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Why There’s No Elf on Our Shelf

This is Buddy, our Christmas elf. He’s been there for every Christmas with Fred and Ted have spent together and this year he’ll be meeting Alfie for the first time. One thing we’ll be making clear is that Buddy is most definitely just an ornament.

There’s four main reasons why we don’t do the elf on the shelf which I’ve explained below. This isn’t intended as a judgement on those who do the elfies, I actually really enjoy seeing some of the posts!

Competitive Parenting

Social Media is a tough place to be a mom. From the passive aggressive perfection of the Pinterest parent who can cook a three course organic meal while teaching her kids Mandarin and and doing kegels to the brazen confidence of the ‘slummy mummies’ feeding their children popcorn for lunch, you can’t win as a mother online. No matter what you do it’s not enough.
I feel like we already have so many scales of measurement and comparison that the last thing we have time for is the competive comedic placement of a doll. The elf feels like one more way to pass judgment on mothers. The reward for the elf lies not in the delight of the children who discover him (no one shares those images) but in the approval on the post-bedtime pictures of dutiful parenting and doll posing. This begs the question who is the elf for? Our kids? Ourselves? Other people?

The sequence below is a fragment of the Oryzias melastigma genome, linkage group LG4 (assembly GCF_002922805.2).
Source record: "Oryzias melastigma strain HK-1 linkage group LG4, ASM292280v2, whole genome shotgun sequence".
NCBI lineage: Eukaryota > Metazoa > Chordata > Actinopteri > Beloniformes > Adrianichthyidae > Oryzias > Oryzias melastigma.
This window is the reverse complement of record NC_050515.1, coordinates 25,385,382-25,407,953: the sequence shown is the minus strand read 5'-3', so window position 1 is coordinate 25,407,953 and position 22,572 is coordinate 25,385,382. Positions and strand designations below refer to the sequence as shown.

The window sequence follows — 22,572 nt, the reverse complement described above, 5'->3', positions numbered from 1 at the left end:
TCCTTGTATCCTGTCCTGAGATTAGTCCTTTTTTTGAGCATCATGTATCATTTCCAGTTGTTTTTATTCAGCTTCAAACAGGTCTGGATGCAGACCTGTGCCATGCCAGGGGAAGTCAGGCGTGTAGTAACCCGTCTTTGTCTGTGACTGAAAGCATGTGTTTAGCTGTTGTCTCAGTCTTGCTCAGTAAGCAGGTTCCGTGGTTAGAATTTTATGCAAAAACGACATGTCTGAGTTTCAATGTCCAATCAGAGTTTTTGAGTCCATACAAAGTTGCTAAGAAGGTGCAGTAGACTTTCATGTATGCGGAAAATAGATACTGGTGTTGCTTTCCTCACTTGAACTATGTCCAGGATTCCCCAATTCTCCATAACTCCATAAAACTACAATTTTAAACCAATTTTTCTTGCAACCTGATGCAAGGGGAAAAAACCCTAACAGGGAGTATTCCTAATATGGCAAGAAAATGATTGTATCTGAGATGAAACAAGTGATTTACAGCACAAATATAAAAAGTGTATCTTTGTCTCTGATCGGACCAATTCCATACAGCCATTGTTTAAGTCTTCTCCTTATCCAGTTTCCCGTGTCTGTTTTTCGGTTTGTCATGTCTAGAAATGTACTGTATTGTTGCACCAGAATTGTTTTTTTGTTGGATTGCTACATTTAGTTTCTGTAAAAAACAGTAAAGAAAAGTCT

Confusing for Children

I can’t help but feel that the mischievous antics of the elf are bound to be confusing for a child trying to be ‘good’. Most kids would be in trouble for freezing their sister’s Elsa doll, making snow angels in the flour or drinking the maple syrup, yet when the elf does it it’s hilarious!

Surely the elf communicates a double standard to children. And surely this double standard would encourage kids to test the boundary?
Conflicting Christmas Message

Christmas is a time for strengthening family bonds, for drawing closer by building traditions and making memories. That’s our ultimate goal, a natural outcome of which will be positive relationships built on honesty and trusts and this by happy coincidence leads to naturally improved behaviour.

Yet into this unique time of year we introduce a spy and a threat, someone to undermine our feelings of good will and remind us that being imgood is only worth the effort if there’s something in it for you.


Santa has a tougher gig every year. Kids are savvy these days and Santa’s visits are limited. Adding the extra fantasy of the elf into the mix is surely just complicating a situation already on a knife edge of belief and implosion!

The elf is far trickier to pull off and infinitely more fake in appearance and antics than Santa. My main concern with the elf is that he’d discourage Santa from coming.

A fifth reason

…honestly I’m just too lazy!

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